SKY HOOK, CALIFORNIA — NBA legend Kareem Abdul-Jabbar started life as Ferdinand Lewis Alcindor Jr., and if all the paperwork he filed in court this week goes through, he’ll be spending at least the next four years as Lew Alcindor once again.
Citing issues that Muhammad Ali, Jr. — son of boxing legend Muhammad Ali — has recently had not once, but twice, while flying into and around the United States, Mr. Abdul-Jabbar said in court filings that he had decided “drastic measures were needed to protect” his freedom of travel. Ali Jr. has been stopped twice in relation to the presidential administration’s highly controversial travel ban on people from six predominantly Muslim countries. Both Jabbar and Ali are American citizens.
“It’s obvious this country elected, by a historically narrow margin, an administration that will seek to drive a wedge between Americans,” read court documents filed in court to process Jabbar’s name change, “and that the wedge the president intends to use is religion, among others. Mr. Abdul-Jabbar believes in freedom of religion, but also in protecting his ability to travel freely around the country.”
Kareem’s paperwork indicates that the second time Ali Jr. was briefly stopped by TSA on a domestic flight was “the straw that broke the camel’s back.” Though he says he’ll still go by Kareem Abdul-Jabbar for film and television appearances, and he’ll retain the name for a pen name to write his books under, that legally all his documents will bear his original, birth name.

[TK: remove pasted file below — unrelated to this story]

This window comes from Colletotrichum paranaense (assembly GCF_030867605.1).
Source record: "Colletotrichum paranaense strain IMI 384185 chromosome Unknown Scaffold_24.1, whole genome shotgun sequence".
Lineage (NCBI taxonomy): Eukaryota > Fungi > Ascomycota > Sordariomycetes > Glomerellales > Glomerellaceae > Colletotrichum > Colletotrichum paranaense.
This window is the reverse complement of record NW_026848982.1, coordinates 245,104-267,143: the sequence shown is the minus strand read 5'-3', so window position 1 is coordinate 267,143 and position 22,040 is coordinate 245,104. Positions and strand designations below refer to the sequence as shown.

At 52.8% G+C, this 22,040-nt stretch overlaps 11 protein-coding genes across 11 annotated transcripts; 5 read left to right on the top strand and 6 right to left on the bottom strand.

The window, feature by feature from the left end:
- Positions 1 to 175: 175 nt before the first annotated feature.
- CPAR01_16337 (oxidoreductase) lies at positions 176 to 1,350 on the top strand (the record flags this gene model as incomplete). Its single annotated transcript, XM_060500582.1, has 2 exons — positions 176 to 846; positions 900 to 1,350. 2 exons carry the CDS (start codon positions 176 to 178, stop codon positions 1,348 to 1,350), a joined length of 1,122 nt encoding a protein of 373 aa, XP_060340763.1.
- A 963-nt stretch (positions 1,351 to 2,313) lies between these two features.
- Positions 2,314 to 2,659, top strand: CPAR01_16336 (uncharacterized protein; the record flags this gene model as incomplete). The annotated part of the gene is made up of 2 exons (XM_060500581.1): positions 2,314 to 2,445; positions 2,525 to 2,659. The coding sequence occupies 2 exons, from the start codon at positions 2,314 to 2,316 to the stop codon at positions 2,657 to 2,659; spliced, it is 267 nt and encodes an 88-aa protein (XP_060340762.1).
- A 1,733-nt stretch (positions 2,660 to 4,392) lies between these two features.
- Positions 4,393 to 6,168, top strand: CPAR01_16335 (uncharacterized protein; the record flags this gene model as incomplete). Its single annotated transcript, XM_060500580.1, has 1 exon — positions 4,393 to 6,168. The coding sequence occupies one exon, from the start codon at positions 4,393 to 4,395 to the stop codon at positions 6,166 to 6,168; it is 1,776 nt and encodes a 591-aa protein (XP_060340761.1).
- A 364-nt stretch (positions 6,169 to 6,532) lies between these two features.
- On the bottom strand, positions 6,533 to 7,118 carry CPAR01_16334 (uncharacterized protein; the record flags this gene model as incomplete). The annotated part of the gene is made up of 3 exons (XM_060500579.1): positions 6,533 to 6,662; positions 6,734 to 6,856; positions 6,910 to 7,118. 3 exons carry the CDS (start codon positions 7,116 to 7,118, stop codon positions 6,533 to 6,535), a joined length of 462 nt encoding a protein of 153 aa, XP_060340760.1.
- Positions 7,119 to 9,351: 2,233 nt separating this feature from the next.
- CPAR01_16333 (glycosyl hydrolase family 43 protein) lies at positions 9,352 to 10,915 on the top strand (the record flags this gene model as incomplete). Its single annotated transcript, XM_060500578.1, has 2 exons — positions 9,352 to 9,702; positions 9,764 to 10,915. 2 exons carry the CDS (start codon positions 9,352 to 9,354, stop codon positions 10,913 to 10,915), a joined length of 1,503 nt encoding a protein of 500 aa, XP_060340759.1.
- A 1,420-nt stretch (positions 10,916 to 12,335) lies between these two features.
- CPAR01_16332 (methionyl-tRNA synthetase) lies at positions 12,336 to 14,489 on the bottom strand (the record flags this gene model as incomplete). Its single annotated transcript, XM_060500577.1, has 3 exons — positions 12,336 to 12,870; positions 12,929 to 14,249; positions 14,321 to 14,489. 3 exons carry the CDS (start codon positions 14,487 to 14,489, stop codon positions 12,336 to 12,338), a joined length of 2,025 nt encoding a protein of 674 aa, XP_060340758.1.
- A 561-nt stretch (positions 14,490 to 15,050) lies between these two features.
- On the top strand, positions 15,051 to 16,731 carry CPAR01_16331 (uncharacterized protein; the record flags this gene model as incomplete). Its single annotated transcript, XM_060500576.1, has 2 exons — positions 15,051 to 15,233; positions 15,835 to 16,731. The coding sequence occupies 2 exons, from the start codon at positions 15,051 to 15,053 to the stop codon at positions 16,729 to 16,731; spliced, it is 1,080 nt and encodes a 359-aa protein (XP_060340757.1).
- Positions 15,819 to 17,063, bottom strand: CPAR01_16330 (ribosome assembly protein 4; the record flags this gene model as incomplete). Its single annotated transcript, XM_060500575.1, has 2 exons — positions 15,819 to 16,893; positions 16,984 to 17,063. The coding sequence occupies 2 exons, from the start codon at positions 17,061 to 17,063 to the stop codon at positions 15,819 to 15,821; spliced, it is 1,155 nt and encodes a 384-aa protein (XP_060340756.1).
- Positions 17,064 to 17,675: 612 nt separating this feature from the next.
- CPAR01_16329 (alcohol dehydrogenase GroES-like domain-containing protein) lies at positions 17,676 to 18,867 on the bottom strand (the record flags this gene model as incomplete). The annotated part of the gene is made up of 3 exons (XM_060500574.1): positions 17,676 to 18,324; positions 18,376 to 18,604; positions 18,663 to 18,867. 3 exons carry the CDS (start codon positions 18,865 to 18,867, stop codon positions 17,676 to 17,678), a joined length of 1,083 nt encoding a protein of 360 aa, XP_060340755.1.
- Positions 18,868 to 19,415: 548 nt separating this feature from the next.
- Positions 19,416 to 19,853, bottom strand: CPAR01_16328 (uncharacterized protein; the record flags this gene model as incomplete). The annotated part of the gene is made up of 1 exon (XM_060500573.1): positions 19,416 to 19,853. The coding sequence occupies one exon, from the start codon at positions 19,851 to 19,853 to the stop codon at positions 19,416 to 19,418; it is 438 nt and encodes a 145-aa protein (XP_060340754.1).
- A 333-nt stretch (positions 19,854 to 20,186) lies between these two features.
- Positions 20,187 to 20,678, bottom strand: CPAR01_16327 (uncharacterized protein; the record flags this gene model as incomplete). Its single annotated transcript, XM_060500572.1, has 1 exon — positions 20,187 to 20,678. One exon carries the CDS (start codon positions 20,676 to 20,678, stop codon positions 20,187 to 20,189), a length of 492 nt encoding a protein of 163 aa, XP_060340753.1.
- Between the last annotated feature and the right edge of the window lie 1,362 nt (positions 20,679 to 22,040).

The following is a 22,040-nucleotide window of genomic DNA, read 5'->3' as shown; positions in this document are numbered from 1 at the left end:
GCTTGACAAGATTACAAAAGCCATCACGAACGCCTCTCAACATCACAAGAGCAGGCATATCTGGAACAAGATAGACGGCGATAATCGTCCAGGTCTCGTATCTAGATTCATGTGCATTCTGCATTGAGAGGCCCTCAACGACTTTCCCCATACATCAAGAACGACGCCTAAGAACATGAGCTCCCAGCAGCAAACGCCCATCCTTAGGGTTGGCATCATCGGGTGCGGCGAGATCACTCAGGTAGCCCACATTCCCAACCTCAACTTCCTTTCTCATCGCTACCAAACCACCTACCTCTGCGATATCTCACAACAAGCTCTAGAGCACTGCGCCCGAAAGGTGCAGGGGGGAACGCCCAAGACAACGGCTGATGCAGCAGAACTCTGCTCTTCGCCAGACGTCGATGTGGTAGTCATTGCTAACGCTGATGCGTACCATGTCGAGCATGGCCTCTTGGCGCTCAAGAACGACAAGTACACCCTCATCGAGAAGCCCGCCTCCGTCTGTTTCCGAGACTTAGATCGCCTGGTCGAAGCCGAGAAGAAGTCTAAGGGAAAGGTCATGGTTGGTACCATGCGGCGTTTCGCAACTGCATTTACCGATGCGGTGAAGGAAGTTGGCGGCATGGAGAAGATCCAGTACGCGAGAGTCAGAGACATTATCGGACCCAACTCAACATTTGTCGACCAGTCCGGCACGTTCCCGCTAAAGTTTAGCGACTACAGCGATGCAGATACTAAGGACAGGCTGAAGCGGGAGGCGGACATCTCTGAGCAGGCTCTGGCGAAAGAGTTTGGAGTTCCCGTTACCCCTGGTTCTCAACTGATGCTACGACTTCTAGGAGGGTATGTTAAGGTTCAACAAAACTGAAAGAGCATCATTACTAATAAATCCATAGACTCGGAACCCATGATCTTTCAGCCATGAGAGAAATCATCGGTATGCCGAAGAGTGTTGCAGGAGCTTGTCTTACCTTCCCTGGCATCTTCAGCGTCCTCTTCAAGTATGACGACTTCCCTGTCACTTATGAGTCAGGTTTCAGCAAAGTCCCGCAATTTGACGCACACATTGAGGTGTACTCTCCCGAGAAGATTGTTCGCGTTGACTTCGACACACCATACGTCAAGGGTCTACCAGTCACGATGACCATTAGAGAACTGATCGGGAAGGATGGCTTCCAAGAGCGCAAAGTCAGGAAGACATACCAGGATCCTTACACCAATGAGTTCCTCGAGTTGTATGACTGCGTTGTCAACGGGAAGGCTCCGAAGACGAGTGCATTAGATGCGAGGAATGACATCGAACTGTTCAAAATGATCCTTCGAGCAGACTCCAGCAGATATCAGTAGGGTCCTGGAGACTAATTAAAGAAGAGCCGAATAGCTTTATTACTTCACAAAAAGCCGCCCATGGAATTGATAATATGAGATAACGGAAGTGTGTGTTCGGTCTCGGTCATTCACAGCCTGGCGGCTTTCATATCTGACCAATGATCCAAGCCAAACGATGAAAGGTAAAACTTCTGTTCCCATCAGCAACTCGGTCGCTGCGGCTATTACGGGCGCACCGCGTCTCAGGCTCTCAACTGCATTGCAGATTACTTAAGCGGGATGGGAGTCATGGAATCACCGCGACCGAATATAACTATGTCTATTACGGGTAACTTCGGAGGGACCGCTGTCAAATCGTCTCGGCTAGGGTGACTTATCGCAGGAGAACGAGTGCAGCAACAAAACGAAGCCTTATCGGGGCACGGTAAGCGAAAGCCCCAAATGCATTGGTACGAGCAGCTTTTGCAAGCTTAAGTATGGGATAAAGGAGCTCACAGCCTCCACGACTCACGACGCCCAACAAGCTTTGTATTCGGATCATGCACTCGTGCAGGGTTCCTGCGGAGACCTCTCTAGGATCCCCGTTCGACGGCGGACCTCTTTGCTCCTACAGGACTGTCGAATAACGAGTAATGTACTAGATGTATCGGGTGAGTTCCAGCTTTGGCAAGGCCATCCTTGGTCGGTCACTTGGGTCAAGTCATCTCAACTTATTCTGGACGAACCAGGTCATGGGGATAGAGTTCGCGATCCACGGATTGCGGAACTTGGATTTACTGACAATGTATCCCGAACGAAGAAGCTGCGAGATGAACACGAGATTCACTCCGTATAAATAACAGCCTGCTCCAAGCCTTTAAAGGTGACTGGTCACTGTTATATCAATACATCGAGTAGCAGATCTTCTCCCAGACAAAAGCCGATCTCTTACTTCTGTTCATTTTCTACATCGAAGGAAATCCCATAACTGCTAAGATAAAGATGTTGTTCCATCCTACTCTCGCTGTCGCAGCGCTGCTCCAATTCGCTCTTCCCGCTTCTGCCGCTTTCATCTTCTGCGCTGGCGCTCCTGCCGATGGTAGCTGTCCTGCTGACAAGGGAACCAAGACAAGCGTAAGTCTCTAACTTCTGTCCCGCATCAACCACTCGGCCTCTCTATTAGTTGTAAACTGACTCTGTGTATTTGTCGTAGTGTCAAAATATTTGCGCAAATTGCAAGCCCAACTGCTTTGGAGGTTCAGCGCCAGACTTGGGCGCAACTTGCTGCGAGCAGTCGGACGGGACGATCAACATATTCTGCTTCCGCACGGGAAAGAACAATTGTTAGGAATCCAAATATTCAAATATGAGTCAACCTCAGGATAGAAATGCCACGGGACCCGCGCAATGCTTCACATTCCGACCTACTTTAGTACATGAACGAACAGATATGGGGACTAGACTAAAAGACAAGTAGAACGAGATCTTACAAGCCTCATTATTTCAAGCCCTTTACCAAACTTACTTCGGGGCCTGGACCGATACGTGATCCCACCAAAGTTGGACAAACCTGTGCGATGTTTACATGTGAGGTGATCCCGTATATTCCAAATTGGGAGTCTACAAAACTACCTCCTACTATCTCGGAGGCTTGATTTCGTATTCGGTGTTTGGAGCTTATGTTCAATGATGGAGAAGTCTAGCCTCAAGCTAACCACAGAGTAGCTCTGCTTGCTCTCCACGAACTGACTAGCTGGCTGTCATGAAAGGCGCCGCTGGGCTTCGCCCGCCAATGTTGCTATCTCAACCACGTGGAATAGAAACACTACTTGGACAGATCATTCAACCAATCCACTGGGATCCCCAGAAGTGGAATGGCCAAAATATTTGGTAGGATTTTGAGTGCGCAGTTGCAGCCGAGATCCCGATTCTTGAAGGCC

“But I will still hold and keep to all the practices and doctrines of the Muslim faith I choose to keep,” Jabbar wrote, “because a name is one thing, but what’s in my heart and mind can never be taken from me.”
Though he intends to keep practicing Islam in a “proud, devout, unabashed way,” Jabbar says that if the climate in America ends up becoming too Islamaphobic, he believes he may have found another way to thwart Bannon administration policies like “so-called extreme vetting,” papers show.
“When they ask me what my religion is,” Jabbar said, “I’ll just slap ’em on the back, tell them I know Jesus loves me, and make them think I’m a Christian. Seems as good a plan as any, since ideological vetting is kinda impossible anyway, since people can lie one way or the other regardless.”
The court documents show that Jabbar is asking for the ability to switch back to his preferred name “anywhere between two and eight years from now.”
“My hope is that watching this current regime bumble and stumble around and generally fail at everything they do,” Jabbar writes, “will help voters remove them from power. Once that happens, we can get this country back on the right track, and I can start going by Kareem Abdul Jabbar legally once more. Until then, I respectfully submit this request to change my name back to Ferdinand Lewis Alcindor Jr. as soon is as legally possible.”
Representatives for Jabbar’s most famous teammate, Earvin Johnson, said that they too are considering legal name changes.
“This administration currently in power is a little bit on the Super-Jesus tip,” Johnson’s rep said, “and so they see the word ‘Magic’ in someone’s name and they’re going to assume that person is a wizard, witch, or warlock, and might put him or her on a terrorist watch list.”
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